I found myself thinking this hero is overpowered many, many times in the past three days. And some of them may very well be overpowered, but it’s far too early to say anything definitive about Overwatch’s balance. The main reason they feel so overwhelming is because almost all of Overwatch’s players have only just arrived in the game and most, myself definitely included, have little to no idea what the hell they’re doing. In the game’s ecosystem, a player who figures out a particularly effective way to shut the enemy team down can feel like an unstoppable force of evil.
Take the infuriating sniper hero Widowmaker. If Widowmaker makes it up to a high vantage point at the beginning of a match and camps out in front of, say, a gate that the enemy team has to pass through to get to the objective, she can immobilize all six of her opponents. If you’re on the team being relentlessly headshotted, you have to figure out how to deal with her before you can do anything else in a match. There are a lot of characters like that right now.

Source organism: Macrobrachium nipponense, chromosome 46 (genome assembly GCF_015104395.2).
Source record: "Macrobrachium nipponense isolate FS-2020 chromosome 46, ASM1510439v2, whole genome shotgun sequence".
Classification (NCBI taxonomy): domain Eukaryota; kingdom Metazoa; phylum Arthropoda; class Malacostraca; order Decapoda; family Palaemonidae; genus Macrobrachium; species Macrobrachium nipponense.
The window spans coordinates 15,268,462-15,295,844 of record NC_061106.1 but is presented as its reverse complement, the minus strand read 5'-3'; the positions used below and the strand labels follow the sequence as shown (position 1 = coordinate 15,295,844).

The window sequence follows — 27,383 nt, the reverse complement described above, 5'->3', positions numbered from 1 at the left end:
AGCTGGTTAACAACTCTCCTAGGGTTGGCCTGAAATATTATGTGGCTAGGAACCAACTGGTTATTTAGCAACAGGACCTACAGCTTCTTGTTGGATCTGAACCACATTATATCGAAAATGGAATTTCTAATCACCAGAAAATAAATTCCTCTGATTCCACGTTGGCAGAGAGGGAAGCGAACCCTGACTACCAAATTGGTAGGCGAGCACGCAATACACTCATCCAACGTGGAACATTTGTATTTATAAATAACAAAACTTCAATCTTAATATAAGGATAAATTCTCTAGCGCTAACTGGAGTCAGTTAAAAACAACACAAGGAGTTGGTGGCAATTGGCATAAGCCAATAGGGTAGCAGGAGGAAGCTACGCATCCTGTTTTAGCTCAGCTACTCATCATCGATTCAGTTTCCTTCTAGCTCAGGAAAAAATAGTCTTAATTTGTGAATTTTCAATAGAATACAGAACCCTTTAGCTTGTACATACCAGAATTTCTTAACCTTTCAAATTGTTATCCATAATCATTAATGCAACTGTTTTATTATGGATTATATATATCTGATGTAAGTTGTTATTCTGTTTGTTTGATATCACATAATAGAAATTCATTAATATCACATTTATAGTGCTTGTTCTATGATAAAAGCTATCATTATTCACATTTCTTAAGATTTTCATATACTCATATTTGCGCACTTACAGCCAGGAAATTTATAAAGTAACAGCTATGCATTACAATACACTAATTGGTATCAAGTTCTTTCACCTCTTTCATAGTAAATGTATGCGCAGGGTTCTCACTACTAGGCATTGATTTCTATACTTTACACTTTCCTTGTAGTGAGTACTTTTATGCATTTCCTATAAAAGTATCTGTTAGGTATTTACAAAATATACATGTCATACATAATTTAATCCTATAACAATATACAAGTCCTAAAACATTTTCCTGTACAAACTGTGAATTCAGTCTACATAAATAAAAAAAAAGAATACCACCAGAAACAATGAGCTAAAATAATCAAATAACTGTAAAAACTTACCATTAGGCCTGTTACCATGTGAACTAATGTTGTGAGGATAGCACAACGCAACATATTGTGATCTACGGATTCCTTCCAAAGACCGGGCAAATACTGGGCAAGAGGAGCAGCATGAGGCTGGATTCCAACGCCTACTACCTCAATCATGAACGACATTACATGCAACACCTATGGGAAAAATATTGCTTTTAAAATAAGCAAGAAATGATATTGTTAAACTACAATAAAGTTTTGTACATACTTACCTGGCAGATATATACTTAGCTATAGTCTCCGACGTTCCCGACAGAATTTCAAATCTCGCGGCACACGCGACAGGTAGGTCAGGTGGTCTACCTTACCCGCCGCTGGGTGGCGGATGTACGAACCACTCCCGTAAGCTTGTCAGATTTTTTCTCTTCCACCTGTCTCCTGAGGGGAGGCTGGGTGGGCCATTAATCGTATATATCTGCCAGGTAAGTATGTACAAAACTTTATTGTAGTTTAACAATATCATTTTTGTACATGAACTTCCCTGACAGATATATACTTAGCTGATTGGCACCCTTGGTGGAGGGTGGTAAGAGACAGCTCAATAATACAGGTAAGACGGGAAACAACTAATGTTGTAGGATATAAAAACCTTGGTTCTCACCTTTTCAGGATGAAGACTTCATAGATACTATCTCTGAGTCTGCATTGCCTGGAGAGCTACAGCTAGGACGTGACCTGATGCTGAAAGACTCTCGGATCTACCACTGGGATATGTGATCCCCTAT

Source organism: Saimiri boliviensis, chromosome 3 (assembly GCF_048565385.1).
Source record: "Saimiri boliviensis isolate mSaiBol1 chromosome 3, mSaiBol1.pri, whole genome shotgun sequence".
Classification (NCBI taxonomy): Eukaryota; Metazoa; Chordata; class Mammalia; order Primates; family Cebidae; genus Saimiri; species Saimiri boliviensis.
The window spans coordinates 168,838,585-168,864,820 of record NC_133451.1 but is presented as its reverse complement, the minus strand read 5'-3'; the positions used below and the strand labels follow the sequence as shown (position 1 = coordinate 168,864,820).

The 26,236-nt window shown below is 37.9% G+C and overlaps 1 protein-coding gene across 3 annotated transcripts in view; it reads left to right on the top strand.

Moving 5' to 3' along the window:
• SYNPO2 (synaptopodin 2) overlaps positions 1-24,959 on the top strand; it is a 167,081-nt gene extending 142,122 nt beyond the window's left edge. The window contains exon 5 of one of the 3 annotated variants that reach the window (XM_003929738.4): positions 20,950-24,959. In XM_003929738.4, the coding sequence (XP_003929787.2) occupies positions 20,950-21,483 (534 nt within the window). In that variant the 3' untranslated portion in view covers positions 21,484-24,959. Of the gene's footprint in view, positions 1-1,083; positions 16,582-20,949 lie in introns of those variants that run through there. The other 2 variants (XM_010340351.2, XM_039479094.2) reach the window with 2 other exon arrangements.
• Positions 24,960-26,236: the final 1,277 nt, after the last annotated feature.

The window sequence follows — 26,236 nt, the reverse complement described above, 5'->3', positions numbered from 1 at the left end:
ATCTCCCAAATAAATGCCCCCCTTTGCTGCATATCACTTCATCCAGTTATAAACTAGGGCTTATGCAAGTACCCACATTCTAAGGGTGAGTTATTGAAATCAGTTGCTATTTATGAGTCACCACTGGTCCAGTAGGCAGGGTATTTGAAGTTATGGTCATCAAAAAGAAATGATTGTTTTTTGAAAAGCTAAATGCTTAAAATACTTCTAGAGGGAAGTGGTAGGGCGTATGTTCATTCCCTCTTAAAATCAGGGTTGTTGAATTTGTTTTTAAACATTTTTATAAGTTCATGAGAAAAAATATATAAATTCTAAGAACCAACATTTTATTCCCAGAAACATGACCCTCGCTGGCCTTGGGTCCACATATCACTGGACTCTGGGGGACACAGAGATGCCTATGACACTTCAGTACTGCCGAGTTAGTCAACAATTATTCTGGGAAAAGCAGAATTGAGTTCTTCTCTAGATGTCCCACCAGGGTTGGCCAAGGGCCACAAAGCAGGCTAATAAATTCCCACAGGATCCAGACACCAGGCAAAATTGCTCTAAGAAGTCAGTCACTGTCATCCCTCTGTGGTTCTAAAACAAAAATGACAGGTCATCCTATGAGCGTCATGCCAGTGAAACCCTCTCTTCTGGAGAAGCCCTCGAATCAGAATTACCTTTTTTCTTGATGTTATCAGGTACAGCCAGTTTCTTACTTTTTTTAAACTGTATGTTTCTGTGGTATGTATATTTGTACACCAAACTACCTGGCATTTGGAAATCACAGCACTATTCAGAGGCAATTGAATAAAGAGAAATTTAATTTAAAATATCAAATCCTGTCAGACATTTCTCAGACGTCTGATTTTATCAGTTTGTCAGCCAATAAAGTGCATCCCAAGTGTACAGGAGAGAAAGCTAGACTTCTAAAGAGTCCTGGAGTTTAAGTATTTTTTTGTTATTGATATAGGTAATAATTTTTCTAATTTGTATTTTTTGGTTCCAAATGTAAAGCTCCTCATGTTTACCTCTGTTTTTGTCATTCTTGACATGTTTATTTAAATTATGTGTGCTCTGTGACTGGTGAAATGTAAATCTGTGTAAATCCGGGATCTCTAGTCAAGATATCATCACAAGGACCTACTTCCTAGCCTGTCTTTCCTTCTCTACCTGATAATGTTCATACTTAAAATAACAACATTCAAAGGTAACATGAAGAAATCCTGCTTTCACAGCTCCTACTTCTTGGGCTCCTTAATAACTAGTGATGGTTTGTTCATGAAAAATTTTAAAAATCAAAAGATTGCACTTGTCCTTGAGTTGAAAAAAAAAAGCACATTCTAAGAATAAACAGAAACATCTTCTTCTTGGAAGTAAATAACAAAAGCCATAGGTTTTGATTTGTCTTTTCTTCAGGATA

The mech warrior Bastion can turn himself into a stationary turret with a shield. In other words, he can be a giant, impossible-to-kill minigun if he’s placed in the right location and played by the right person.
Tracer’s nonstop teleporting means that she can unload a barrage of bullets on two to three enemies at the same time while somehow managing to never be hit. I’ve found a good Tracer player to be infuriating and terrifying to play against.
I imagine that Overwatch games will start to feel more closely matched and hard-fought as players familiarize themselves with the many finer details of their favorite characters and learn how to counter their least favorite opponents.
Players have already begun to figure out powerful hero pairings and devastating combos. My favorite hero right now is Zenyatta, a robot who floats around seated in a lotus position and influences the flow of battle by healing his allies and making his enemies more vulnerable to our attacks.